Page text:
An interesting example is Prevnar 13, a vaccine that prevents diseases caused by pneumococcal bacteria produced by Pfizer. Whereas the vaccine sells for $3.30 a dose for the poorest countries through the World Health Organization, the private British healthcare market sells Prevnar for $82 per prefilled syringe, the Swiss Agency for Therapeutic Products pays $101, the American Center for Disease Control (which buys vaccines at a discount for Medicaid) pays $112.84, and private insurers pay a whopping median of $145 per dose. The 4394% price gap between $3.30 and $145 is price discrimination at its extreme. Vaccine prices are also privy to sudden jumps as they can be selected as requirements by school districts. For example, the price of Prevnar 7 in Singapore immediately jumped from $80 per dose to $120 per dose after it was mandated by Singaporean school districts.

The rising costs and price opacity of vaccines is causing a real headache for physicians, who are paying the costs to stock vaccines in their practices. Whereas patients oftentimes do not feel the burn of rising costs  since vaccines are generally covered by insurance, public health budgets and individual practices—especially smaller ones—certainly do. The average cost to fully vaccinate a child to adulthood under private insurance has skyrocketed from $100 in 1986 to $2,192 today. Prices for Prevnar 13 have gone up an average of 6% per year since FDA approval between 2010 and 2014 despite the drug itself not changing. The problem has reached the point to where approximately one-third of family-practice doctors were considering stopping stocking vaccines due to the cost, and 40% of doctors do not hold at least some required childhood vaccines. The pain is not equally distributed amongst physicians: in 2014, 11% of practices were losing money to administer doses of Prevnar 13, while some doctors made $39 per dose. The burden, however, is passed on to families who cannot find the necessary immunizations for their children without bouncing from pediatrician to pediatrician.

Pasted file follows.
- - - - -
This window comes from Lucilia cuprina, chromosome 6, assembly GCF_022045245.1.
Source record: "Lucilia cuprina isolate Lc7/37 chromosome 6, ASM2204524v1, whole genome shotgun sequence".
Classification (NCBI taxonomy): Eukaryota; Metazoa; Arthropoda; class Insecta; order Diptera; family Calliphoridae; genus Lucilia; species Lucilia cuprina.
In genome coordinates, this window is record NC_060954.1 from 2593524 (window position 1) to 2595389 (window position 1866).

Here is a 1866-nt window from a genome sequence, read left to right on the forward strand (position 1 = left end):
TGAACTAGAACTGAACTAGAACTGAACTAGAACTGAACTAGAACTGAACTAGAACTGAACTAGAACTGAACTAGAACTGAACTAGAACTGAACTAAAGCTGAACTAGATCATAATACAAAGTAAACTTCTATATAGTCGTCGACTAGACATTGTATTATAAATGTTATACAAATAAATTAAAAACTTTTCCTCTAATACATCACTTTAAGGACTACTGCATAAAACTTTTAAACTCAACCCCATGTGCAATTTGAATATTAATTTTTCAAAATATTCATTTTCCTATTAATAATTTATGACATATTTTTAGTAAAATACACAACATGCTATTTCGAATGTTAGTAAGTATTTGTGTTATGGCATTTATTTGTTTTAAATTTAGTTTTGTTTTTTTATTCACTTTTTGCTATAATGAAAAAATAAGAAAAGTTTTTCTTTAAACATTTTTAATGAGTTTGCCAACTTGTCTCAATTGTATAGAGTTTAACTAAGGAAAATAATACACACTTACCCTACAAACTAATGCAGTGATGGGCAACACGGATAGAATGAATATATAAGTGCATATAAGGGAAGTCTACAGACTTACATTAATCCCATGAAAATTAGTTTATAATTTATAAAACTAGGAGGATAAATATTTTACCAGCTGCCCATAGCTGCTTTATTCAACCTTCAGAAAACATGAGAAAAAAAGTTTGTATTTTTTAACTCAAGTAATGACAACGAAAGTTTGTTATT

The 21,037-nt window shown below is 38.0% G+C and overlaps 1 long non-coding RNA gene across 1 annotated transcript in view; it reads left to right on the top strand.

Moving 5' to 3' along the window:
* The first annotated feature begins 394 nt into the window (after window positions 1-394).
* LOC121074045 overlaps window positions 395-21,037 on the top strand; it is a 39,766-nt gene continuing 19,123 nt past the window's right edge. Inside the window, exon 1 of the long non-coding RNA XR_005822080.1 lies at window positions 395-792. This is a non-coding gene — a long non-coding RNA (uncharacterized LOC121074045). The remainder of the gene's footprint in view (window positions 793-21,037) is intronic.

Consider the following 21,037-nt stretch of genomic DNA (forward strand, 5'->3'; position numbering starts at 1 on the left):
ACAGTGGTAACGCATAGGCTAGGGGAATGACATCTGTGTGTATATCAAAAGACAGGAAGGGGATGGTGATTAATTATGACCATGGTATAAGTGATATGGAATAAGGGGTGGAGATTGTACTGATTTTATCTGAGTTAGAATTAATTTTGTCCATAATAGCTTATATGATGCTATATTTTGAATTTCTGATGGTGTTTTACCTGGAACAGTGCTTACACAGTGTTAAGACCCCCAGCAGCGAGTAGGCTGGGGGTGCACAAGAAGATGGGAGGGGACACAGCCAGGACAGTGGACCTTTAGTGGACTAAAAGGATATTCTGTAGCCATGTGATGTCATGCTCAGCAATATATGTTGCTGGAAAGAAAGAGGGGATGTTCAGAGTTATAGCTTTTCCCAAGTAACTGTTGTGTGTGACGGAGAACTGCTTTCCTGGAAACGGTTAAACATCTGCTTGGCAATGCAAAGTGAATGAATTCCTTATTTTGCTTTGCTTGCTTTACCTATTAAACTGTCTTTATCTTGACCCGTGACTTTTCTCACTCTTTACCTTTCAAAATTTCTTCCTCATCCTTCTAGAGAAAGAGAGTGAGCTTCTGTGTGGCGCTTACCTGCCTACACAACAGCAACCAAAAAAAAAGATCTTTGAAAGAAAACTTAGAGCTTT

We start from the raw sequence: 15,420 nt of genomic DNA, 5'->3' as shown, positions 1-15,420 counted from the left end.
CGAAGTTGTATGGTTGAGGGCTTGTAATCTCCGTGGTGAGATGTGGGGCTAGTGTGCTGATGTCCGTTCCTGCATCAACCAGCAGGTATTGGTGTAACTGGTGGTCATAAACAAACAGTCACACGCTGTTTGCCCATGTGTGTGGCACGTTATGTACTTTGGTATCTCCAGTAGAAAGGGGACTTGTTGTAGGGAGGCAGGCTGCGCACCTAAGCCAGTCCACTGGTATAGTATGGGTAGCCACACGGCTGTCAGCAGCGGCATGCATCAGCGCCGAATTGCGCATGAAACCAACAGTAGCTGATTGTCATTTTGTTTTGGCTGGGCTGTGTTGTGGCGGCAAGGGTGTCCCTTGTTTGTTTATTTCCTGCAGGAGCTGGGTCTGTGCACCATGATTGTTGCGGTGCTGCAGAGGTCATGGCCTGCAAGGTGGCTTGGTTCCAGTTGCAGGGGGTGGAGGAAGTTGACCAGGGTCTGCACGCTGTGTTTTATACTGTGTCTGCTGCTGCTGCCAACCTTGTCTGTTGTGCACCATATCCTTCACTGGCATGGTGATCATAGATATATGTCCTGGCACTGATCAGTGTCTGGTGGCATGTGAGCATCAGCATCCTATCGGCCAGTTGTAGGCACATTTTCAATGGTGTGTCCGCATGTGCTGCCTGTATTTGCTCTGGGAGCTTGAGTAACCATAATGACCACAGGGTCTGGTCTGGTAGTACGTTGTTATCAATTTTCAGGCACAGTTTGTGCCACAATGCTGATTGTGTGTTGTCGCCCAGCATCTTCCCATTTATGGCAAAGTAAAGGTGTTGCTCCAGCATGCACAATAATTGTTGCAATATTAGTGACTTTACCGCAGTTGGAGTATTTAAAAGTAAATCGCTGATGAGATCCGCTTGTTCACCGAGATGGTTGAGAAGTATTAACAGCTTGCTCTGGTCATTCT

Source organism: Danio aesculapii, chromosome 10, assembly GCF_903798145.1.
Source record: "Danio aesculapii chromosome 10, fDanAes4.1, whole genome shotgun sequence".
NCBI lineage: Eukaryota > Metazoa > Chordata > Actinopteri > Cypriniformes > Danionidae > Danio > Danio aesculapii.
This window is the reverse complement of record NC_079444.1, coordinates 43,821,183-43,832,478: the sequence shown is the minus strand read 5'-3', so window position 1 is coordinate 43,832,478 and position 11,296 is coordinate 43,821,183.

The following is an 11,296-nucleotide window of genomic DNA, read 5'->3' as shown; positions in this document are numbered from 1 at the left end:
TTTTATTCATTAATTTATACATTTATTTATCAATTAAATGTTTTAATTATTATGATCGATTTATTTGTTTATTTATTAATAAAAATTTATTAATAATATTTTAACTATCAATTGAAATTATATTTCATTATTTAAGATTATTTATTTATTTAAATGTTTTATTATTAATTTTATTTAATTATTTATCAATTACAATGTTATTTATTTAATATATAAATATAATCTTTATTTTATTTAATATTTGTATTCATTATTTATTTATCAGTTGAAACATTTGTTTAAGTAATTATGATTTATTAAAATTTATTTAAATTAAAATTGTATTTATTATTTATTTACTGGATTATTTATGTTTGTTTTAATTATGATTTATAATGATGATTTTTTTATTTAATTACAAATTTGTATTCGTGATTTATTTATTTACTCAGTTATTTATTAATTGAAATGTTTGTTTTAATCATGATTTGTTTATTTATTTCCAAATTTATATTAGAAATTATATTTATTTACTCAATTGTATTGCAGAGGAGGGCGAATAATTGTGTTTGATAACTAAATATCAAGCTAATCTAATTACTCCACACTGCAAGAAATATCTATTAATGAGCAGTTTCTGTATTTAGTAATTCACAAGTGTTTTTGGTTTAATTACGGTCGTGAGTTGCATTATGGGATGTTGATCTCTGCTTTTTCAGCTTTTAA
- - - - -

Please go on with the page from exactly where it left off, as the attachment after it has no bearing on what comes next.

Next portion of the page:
Whereas the easy answer to pricing opacity and unequal negotiating power of pharmaceutical companies is more producers, the high fixed costs and exclusive licensing contracts in the industry still discourage competition. It takes five years and $600 million to build a vaccine manufacturing site, and one batch of Prevnar 13 takes two years and at least 500 quality control tests to bring to fruition. Meanwhile, vaccine trials now require tens of thousands of people due to mounting public fear against vaccines. The process for creating vaccines is still not easy, and it makes sense to have higher costs for certain buyers in order to support the market while still ensuring that lower-income countries can receive vaccines, too. But even after production costs are recuperated, it doesn’t seem as if prices have been going down—and that is concerning.

Though annual flu vaccines are no Prevnar-13, Ithaca’s shortage this year points towards the difficulties of the production and distribution mechanisms in the vaccine market—food for thought for the next time you’re immunizing yourself at one of Cornell’s free clinics (or, in my case avoiding them until you succumb to illness).